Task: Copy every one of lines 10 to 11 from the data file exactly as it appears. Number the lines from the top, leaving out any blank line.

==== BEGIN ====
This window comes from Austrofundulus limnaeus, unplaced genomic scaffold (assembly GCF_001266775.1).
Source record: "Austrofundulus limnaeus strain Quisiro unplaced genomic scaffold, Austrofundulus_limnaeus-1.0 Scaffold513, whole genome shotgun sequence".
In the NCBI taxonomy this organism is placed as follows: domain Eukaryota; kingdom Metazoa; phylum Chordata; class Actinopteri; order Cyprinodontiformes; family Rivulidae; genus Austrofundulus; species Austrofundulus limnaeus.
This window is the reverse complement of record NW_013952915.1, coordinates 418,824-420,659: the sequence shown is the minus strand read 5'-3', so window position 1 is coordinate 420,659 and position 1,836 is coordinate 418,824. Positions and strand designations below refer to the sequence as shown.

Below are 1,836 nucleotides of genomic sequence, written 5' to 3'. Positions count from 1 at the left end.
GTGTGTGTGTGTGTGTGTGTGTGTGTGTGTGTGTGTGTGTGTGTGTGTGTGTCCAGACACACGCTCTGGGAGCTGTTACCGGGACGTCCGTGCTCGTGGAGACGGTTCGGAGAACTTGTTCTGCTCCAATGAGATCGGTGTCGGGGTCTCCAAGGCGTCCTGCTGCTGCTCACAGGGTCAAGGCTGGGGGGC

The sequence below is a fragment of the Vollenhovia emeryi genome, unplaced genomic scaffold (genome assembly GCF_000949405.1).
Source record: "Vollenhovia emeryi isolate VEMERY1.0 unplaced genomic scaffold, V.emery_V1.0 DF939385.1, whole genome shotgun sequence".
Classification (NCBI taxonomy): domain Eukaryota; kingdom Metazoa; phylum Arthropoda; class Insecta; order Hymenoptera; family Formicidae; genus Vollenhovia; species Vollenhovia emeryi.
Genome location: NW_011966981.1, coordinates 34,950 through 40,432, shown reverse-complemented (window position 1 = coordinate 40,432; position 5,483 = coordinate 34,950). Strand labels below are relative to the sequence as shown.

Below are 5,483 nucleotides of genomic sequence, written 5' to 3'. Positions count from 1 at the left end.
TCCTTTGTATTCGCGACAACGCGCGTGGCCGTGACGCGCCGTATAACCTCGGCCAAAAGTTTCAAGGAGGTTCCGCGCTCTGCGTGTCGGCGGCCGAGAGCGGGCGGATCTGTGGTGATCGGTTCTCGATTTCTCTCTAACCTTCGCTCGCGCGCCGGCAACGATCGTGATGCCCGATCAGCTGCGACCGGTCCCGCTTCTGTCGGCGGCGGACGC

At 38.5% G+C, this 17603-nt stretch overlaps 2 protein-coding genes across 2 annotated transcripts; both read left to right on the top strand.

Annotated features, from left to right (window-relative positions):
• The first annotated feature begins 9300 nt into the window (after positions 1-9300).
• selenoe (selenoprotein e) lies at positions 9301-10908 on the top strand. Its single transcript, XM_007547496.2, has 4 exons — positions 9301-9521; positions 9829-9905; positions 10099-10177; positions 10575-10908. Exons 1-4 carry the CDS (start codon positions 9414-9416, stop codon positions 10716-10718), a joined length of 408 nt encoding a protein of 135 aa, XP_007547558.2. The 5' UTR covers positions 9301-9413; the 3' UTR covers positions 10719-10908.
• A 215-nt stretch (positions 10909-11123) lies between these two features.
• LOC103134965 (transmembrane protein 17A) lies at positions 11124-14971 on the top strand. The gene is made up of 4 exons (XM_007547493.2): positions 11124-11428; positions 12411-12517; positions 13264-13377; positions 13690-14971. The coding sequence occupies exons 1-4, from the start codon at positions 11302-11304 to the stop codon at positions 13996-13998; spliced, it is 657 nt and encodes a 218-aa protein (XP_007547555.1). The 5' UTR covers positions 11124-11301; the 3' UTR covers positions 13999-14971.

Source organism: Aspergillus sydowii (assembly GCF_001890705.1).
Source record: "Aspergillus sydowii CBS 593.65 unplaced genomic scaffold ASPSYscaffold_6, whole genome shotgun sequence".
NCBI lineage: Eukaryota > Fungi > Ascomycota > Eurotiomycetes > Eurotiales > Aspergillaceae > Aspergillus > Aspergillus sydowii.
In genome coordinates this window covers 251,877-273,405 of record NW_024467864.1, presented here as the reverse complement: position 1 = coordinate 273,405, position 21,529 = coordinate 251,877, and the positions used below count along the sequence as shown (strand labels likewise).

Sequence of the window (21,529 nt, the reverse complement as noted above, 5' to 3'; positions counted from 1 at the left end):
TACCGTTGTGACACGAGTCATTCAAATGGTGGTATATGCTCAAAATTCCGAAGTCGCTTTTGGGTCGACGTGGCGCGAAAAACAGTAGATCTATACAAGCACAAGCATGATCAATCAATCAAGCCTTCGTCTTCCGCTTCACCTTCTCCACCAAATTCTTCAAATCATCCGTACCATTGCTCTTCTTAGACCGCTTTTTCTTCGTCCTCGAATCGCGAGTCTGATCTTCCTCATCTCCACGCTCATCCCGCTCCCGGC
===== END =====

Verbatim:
Genome location: NW_011966981.1, coordinates 34,950 through 40,432, shown reverse-complemented (window position 1 = coordinate 40,432; position 5,483 = coordinate 34,950). Strand labels below are relative to the sequence as shown.

Below are 5,483 nucleotides of genomic sequence, written 5' to 3'. Positions count from 1 at the left end.